It’s never been hard to blame Richard Nixon for stuff.
Cambodia’s Sorng Rukavorn forest is a sanctuary for nature and faith.
Van Thy says the government evicted her from her home in the Cambodian capital and trucked her and others out to a town an hour away where she now lives in a hot green metal shed with no running water and dim prospects. Before the move, she had a job as a dishwasher, but now the 36-year-old woman is unemployed, penniless and her health has taken a turn for the worse
Pollution in the Mekong River in Southeast Asia has pushed the local population of Irrawaddy dolphins to the brink of extinction, the World Wildlife Fund warned Wednesday. The small freshwater dolphins, distinguished by their round heads and short dorsal fins, are already listed as a threatened species, the WWF said in a report
Norng Chan Phal ran through the notorious Khmer Rouge prison S-21 in the Cambodian capital as a 9-year-old boy, frantically looking for his mother after their torturers had fled from advancing Vietnamese troops in 1979. He didn’t find his mother, but what he did see made him hide under a pile of clothes with other children for days in the prison. “I was shocked when I saw the bodies — I was thinking maybe my mother was killed like this as well and I ran back to hide with the other kids,” he told CNN
Thai and Cambodian troops exchanged fire early Friday near a disputed border temple that was the site of clashes last year, a Thai military official said. A group of about 20 Cambodian soldiers “intruded” into Thai territory and opened fired after they were warned to leave by Thai soldiers, said Col.
Kaing Guek Eav is an elderly former math teacher and a born-again Christian.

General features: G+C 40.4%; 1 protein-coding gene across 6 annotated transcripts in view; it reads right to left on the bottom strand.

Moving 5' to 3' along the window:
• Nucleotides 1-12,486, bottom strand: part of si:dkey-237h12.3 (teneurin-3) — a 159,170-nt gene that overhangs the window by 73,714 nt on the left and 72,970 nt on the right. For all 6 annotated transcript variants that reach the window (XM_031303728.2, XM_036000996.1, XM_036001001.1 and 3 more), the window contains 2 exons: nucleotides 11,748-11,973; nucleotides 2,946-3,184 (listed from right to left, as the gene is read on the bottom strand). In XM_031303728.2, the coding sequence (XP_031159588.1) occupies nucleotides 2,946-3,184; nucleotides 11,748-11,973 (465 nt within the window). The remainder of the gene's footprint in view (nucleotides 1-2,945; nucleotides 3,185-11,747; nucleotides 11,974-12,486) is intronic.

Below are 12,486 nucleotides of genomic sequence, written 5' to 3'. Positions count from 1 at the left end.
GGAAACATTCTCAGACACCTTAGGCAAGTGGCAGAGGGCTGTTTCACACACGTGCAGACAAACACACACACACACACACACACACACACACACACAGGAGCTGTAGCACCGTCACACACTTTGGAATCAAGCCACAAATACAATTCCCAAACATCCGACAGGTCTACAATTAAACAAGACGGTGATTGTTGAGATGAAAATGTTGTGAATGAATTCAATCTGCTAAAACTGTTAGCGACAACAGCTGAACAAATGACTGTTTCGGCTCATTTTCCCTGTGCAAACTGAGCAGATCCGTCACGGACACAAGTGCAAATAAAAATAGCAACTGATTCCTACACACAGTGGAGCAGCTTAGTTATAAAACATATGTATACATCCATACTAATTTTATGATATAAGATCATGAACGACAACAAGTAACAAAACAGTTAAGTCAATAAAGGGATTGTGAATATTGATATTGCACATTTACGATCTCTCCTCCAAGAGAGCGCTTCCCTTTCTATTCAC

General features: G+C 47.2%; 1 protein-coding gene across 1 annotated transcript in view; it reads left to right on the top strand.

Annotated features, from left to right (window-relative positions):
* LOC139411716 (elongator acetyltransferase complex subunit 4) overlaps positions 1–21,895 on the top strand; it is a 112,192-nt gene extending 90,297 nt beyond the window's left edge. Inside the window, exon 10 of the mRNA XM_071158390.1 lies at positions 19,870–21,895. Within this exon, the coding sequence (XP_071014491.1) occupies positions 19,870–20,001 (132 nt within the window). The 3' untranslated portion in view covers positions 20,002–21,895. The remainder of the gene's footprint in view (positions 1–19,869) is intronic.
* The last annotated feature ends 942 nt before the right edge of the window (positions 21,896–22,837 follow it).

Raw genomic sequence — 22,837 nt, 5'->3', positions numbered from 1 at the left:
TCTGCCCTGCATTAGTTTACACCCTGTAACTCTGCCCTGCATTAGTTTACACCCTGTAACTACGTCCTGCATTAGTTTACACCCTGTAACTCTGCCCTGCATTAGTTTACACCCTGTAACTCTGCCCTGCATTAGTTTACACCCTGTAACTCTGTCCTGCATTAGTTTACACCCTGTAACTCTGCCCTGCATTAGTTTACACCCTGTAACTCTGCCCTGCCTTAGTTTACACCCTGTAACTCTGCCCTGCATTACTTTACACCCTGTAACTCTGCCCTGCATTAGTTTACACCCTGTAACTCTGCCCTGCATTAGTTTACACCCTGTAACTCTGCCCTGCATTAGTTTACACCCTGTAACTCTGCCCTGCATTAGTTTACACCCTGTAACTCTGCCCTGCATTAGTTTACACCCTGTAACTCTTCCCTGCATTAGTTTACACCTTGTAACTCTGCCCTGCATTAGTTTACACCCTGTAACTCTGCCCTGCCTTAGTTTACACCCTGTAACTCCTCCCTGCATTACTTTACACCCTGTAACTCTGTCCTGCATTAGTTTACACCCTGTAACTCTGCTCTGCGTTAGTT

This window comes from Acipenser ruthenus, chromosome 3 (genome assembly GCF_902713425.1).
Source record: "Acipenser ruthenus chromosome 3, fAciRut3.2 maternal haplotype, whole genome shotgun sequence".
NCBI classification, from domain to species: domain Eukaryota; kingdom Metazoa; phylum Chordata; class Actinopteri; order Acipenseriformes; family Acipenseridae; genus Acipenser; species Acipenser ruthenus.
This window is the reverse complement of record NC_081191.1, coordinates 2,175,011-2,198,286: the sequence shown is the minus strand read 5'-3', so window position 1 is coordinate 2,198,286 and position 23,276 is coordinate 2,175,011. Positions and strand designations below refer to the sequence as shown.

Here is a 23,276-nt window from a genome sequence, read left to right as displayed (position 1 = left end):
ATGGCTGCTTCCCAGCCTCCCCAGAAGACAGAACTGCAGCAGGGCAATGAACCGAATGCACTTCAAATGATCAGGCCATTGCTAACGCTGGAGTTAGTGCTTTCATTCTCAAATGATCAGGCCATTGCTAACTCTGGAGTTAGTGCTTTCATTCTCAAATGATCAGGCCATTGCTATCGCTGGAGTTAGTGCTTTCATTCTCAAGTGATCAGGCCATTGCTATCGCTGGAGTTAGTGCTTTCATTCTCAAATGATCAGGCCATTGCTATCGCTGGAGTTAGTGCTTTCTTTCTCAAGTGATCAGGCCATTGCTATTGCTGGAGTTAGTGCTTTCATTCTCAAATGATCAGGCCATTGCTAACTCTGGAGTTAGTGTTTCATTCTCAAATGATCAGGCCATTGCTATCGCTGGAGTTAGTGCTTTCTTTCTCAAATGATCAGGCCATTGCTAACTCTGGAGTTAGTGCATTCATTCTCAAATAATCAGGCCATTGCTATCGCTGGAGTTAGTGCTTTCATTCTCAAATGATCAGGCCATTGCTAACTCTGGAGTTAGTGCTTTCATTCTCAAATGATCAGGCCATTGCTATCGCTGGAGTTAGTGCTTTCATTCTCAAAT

Kaing Guek Eav is an elderly former math teacher and a born-again Christian. He is also — prosecutors contend — a former prison chief with Cambodia’s ultra-Maoist Khmer Rouge movement who oversaw the torture and killing of more than 15,000 men, women and children three decades ago
Nearly 100 Thai soldiers crossed into Cambodian territory Wednesday near a disputed border temple that was the site of clashes last year, Cambodian officials said. The Thai army denied the claim. Thai soldiers crossed into the area of the 11th century Preah Vihear temple about 1:40 p.m., said Phay Siphan, secretary of the Cambodian Council of Ministers
A former member of Cambodia’s genocidal Khmer Rouge regime became the first from the ultra-Maoist movement to stand trial before a U.N.-backed tribunal Tuesday. Kaing Guek Eav, known as Duch, faces charges that include crimes against humanity and grave breaches of the 1949 Geneva Convention during the regime’s 1975-79 rule. He is standing trial just outside the Cambodian capital, Phnom Penh, before the Extraordinary Chambers in the Courts of Cambodia, which is made up of Cambodian and international judges.